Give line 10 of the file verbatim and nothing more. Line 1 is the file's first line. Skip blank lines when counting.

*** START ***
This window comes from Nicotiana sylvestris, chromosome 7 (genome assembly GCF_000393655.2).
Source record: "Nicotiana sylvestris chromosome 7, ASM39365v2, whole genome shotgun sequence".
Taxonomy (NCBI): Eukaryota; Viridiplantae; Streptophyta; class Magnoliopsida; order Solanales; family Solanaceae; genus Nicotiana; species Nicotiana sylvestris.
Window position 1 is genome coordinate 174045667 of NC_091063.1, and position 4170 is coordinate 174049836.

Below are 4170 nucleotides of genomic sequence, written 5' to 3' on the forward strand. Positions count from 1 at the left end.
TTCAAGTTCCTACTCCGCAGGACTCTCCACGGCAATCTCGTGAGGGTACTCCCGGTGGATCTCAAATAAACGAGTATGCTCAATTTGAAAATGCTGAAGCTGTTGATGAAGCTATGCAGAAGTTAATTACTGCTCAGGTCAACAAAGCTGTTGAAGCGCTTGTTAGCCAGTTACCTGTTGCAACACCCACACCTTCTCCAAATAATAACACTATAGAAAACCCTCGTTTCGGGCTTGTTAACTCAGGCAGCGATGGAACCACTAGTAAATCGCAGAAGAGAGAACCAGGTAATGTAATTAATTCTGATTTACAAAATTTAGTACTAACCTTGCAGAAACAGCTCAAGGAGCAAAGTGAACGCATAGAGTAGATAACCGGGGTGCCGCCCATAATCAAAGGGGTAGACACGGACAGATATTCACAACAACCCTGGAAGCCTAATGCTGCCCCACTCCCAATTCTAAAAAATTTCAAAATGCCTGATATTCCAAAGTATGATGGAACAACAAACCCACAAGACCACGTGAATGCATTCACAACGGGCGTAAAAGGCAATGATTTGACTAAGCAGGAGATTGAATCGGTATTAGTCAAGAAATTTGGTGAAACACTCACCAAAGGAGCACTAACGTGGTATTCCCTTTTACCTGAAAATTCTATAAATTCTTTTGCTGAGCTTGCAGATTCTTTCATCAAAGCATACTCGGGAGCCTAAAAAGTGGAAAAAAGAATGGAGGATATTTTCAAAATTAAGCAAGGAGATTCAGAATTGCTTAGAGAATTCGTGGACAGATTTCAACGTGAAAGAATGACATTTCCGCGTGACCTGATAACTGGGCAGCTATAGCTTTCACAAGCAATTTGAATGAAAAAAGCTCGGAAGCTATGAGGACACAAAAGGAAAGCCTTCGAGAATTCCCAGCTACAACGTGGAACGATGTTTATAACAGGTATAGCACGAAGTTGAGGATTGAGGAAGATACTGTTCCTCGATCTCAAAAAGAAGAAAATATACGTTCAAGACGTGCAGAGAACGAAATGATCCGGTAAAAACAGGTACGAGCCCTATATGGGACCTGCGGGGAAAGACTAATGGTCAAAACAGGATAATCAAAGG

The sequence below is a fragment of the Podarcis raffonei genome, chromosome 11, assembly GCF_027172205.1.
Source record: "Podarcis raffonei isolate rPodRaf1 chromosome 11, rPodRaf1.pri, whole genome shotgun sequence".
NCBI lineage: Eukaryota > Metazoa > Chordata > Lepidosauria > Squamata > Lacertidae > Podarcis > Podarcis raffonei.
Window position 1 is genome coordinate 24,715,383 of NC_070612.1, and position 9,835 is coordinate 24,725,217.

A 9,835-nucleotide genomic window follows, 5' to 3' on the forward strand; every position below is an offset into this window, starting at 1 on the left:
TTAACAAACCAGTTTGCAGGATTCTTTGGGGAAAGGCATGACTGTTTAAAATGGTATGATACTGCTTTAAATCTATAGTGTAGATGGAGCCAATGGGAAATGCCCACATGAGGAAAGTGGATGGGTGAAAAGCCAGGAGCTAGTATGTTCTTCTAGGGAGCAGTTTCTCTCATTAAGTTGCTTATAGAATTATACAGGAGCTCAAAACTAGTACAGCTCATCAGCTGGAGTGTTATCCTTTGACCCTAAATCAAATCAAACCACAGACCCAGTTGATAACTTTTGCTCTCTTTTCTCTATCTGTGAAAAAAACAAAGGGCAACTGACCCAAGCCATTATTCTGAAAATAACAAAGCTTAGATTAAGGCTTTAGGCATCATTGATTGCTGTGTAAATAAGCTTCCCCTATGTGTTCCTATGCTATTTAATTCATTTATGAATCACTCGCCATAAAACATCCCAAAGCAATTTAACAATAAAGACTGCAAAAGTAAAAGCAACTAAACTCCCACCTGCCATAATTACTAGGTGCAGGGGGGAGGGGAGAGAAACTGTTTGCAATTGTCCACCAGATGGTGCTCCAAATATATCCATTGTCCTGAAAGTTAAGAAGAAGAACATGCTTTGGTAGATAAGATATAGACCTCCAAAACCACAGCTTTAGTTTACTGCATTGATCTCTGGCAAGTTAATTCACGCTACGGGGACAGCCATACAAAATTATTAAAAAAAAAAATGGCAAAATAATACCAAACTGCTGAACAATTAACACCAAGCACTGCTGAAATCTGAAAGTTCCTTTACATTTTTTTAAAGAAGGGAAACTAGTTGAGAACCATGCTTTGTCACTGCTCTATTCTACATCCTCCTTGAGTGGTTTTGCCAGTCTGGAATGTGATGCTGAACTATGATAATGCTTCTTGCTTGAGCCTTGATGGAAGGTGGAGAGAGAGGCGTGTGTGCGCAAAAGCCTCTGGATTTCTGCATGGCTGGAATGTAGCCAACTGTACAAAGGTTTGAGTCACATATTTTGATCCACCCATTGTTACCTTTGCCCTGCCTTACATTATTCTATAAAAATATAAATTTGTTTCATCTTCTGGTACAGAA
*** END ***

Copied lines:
Window position 1 is genome coordinate 24,715,383 of NC_070612.1, and position 9,835 is coordinate 24,725,217.